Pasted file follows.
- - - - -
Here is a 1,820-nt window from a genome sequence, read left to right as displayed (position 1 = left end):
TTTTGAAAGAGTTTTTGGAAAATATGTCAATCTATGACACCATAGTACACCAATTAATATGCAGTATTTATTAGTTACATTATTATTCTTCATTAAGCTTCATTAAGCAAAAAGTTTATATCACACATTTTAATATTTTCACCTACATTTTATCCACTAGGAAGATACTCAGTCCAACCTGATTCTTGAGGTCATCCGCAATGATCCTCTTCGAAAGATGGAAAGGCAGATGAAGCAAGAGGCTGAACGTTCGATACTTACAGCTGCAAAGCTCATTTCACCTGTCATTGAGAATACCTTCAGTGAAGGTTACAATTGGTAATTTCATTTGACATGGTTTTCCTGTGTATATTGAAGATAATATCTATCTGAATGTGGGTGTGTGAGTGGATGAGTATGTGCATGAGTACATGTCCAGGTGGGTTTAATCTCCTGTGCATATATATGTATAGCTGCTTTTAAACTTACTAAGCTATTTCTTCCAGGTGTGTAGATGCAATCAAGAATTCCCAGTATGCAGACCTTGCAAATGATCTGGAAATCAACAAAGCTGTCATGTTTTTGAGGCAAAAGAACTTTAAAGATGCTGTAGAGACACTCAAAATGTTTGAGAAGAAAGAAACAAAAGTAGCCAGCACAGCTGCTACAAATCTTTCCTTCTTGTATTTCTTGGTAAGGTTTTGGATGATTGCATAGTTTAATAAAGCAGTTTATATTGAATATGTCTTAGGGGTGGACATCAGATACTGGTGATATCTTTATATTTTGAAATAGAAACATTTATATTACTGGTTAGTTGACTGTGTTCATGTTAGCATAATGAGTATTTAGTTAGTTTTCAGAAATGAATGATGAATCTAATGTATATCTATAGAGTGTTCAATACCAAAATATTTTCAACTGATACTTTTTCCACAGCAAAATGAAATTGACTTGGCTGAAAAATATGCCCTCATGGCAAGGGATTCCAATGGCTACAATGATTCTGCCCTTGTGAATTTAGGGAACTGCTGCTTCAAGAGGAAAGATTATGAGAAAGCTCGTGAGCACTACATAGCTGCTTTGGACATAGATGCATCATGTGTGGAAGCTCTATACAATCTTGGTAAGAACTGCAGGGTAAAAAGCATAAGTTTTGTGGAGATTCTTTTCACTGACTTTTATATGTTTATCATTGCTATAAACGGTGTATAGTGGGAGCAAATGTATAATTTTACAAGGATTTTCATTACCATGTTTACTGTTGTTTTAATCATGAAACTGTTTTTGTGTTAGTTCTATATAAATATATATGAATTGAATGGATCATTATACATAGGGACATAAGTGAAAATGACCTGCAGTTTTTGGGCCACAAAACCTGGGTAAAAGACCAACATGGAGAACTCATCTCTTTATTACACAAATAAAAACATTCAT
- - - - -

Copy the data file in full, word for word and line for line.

Here is a 1,820-nt window from a genome sequence, read left to right as displayed (position 1 = left end):
TTTTGAAAGAGTTTTTGGAAAATATGTCAATCTATGACACCATAGTACACCAATTAATATGCAGTATTTATTAGTTACATTATTATTCTTCATTAAGCTTCATTAAGCAAAAAGTTTATATCACACATTTTAATATTTTCACCTACATTTTATCCACTAGGAAGATACTCAGTCCAACCTGATTCTTGAGGTCATCCGCAATGATCCTCTTCGAAAGATGGAAAGGCAGATGAAGCAAGAGGCTGAACGTTCGATACTTACAGCTGCAAAGCTCATTTCACCTGTCATTGAGAATACCTTCAGTGAAGGTTACAATTGGTAATTTCATTTGACATGGTTTTCCTGTGTATATTGAAGATAATATCTATCTGAATGTGGGTGTGTGAGTGGATGAGTATGTGCATGAGTACATGTCCAGGTGGGTTTAATCTCCTGTGCATATATATGTATAGCTGCTTTTAAACTTACTAAGCTATTTCTTCCAGGTGTGTAGATGCAATCAAGAATTCCCAGTATGCAGACCTTGCAAATGATCTGGAAATCAACAAAGCTGTCATGTTTTTGAGGCAAAAGAACTTTAAAGATGCTGTAGAGACACTCAAAATGTTTGAGAAGAAAGAAACAAAAGTAGCCAGCACAGCTGCTACAAATCTTTCCTTCTTGTATTTCTTGGTAAGGTTTTGGATGATTGCATAGTTTAATAAAGCAGTTTATATTGAATATGTCTTAGGGGTGGACATCAGATACTGGTGATATCTTTATATTTTGAAATAGAAACATTTATATTACTGGTTAGTTGACTGTGTTCATGTTAGCATAATGAGTATTTAGTTAGTTTTCAGAAATGAATGATGAATCTAATGTATATCTATAGAGTGTTCAATACCAAAATATTTTCAACTGATACTTTTTCCACAGCAAAATGAAATTGACTTGGCTGAAAAATATGCCCTCATGGCAAGGGATTCCAATGGCTACAATGATTCTGCCCTTGTGAATTTAGGGAACTGCTGCTTCAAGAGGAAAGATTATGAGAAAGCTCGTGAGCACTACATAGCTGCTTTGGACATAGATGCATCATGTGTGGAAGCTCTATACAATCTTGGTAAGAACTGCAGGGTAAAAAGCATAAGTTTTGTGGAGATTCTTTTCACTGACTTTTATATGTTTATCATTGCTATAAACGGTGTATAGTGGGAGCAAATGTATAATTTTACAAGGATTTTCATTACCATGTTTACTGTTGTTTTAATCATGAAACTGTTTTTGTGTTAGTTCTATATAAATATATATGAATTGAATGGATCATTATACATAGGGACATAAGTGAAAATGACCTGCAGTTTTTGGGCCACAAAACCTGGGTAAAAGACCAACATGGAGAACTCATCTCTTTATTACACAAATAAAAACATTCAT